In 1870 this painting was shown in the Paris Salon. It earned the Gold Medal and celebrity for its painter. Munkácsy moved to Paris. He married the widow of a baron. Mme. Munkácsy had social ambitions. They had a palace built on the Avenue Villiers. Cabinet ministers, artists, ambassadors, Russian dukes and the King of Sweden attended their dinners. Munkácsy was handsome. He had dark eyes, a beautifully kept beard, there was a suggestion of an elegant bohemian in the lavallière cravat that he habitually wore. “Dieu, qu’il est beau,” a Parisian woman said. He chose a mistress, the wife of a Parisian painter. A powerful art dealer from Munich, Sedlmayer, became his agent—more, his factotum. He kept telling Munkácsy what to paint. Munkácsy’s paintings were sold for very large sums, more than sixty of them to rich Americans who had begun to collect art. They included Cornelius and William Vanderbilt, Jay Gould, William Astor, August Belmont, the financial genius Edward T. Stotesbury of Philadelphia, General Russell Alger the Governor of Michigan, Joseph Pulitzer the newspaper magnate (who was born in Hungary), Delmonico the New York restaurateur. His most successful enterprise was the large painting “Christ Before Pilate,” a subject that Sedlmayer had suggested. It was bought by the “Merchant Prince,” the rising department store magnate John Wanamaker from Philadelphia, for $150,000, the equivalent of nearly $2 million one hundred years later. It is still exhibited every Easter in Wanamaker’s department store.* Before it was shipped to Philadelphia Sedlmayer showed “Christ Before Pilate” on a European tour, for three years. At the time (1881-84) there were people, including critics, who wrote that Munkácsy was the greatest living artist, the creator of the greatest modern work of art in the world, the peer of Michelangelo and Rembrandt. We know this from a folio volume that Sedlmayer had printed and that included reviews of Munkácsy, who had become so famous that a letter by an American admirer, addressed to “Munkácsy, Europe,” was delivered to him in Paris. In 1886 Sedlmayer arranged for a triumphal tour in the United States. More of Munkácsy’s paintings were sold (including a sequel to “Christ Before Pilate” to Wanamaker). President Cleveland received Munkácsy in the White House, the Secretary of the Navy gave a dinner in Washington and Delmonico a festive banquet in New York. A “Hungarian” gypsy band played a “Munkácsy March” on the New York pier when he boarded the liner La Champagne for France.”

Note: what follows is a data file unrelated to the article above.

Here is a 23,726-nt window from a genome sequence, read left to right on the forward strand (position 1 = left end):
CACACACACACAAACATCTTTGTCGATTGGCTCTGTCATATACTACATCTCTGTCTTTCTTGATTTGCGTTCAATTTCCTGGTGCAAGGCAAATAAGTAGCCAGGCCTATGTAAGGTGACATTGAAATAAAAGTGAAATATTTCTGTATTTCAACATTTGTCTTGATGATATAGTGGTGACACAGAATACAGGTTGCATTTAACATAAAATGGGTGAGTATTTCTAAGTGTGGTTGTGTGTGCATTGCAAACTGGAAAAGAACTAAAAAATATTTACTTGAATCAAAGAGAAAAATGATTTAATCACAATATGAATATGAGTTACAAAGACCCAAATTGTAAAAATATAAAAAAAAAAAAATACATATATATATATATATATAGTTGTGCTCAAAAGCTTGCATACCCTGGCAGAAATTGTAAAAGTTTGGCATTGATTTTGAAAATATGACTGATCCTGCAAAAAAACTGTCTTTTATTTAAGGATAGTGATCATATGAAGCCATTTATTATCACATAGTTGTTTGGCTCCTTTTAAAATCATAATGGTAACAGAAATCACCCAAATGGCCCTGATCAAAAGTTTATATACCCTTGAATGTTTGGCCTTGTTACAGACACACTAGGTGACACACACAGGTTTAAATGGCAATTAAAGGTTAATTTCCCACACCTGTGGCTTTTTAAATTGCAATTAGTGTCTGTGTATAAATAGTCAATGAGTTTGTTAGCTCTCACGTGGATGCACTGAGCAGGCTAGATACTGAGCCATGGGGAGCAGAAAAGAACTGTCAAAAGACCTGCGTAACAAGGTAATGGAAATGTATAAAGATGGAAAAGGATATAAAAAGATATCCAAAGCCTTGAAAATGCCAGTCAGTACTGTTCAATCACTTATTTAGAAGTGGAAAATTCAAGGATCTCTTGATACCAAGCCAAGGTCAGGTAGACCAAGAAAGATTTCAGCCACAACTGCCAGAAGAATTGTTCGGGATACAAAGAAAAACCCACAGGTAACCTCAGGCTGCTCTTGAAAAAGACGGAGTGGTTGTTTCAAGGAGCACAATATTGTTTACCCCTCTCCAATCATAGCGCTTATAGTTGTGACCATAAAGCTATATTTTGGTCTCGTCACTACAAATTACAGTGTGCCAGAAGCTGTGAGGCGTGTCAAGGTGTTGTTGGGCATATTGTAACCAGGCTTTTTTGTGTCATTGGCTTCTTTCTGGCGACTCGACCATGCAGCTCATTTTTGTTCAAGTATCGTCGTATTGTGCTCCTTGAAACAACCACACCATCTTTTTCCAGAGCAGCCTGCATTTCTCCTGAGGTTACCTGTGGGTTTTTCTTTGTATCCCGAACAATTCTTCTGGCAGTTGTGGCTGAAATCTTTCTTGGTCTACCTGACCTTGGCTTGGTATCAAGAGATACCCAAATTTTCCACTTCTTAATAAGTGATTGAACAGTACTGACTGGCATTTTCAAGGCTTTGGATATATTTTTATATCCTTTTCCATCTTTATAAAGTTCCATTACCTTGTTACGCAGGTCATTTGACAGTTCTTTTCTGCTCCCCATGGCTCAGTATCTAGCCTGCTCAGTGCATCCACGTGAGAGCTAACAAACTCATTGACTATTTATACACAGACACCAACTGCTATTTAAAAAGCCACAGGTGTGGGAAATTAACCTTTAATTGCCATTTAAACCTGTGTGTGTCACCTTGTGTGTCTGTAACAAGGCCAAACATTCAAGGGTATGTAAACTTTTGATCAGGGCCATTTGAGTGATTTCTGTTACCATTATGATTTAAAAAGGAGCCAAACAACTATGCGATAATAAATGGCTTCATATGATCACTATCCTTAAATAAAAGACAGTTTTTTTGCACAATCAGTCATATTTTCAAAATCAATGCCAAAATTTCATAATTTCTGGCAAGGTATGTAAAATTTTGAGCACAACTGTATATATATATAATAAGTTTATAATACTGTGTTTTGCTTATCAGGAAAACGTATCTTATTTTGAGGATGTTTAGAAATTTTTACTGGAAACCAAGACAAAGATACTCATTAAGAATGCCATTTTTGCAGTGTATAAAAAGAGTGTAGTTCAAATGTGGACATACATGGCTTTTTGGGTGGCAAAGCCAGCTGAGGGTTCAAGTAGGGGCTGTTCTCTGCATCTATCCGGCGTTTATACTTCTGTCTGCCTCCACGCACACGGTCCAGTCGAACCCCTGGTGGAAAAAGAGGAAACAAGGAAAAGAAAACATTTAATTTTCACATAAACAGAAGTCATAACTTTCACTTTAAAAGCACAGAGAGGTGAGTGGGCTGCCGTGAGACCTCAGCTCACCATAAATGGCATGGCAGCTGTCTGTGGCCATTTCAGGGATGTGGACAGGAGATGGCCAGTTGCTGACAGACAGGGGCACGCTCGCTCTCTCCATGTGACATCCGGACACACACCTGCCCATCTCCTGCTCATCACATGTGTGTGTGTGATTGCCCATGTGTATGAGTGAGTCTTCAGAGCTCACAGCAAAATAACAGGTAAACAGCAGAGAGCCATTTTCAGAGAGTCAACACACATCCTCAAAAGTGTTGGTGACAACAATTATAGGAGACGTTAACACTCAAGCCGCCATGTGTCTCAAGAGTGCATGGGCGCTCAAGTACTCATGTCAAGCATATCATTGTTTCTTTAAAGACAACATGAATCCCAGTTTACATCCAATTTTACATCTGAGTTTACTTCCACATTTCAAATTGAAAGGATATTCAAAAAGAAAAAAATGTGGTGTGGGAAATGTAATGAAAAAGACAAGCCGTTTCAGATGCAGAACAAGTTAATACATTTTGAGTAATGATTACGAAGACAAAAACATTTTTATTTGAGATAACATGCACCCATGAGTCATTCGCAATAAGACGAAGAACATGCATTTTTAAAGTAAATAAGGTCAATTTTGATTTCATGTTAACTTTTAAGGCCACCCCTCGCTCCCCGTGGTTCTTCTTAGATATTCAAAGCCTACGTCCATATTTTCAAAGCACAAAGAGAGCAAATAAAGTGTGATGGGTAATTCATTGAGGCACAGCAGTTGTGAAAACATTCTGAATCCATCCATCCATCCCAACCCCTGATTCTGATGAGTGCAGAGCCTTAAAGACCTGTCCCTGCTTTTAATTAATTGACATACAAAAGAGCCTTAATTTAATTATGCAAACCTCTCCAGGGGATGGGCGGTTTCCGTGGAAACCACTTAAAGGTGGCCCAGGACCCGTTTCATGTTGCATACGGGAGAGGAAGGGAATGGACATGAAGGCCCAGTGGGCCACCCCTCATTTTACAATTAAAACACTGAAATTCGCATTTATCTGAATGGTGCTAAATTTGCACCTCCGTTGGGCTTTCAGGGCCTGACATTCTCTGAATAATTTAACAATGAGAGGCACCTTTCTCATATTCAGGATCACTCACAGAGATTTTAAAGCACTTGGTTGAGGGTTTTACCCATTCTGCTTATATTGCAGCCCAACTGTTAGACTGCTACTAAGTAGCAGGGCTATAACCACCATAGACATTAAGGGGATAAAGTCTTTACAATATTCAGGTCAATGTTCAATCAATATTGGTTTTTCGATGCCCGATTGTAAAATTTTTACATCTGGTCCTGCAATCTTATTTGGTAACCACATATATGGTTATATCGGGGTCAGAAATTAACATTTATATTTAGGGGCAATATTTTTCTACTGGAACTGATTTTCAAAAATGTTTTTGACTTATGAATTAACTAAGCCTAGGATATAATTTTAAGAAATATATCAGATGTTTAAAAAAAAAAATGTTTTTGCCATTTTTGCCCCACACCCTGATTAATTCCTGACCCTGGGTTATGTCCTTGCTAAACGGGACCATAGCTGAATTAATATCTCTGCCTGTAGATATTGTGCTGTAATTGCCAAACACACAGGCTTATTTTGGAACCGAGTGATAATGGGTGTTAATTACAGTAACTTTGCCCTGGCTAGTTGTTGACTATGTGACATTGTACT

His success reverberated in his native country, to which he remained loyal throughout his life. He funded a modest purse for young Hungarian painters for their study in Paris. When “Christ Before Pilate” was shown in Pest there were 80,000 paying visitors; the chairman of the committee was Bishop Arnold Ipolyi, the most learned Hungarian prince of the church at the time. Around 1890 the Hungarian government commissioned Munkácsy to paint a monumental canvas for the new Parliament building, Honfoglalás (“The Conquest of Hungary”). Árpád, the founder, prime prince of the Hungarian tribes, sits erect on his white stallion, receiving the homage of the inhabitants of the Hungarian hills and plain. It is well beneath the standards of Munkácsy’s best work. But he was already a sick man. A disease, latent from his youth, probably syphilis, had affected his body and his brain. Few people in Hungary knew that. He was a national hero; a national treasure; the most famous son of Hungary in the world.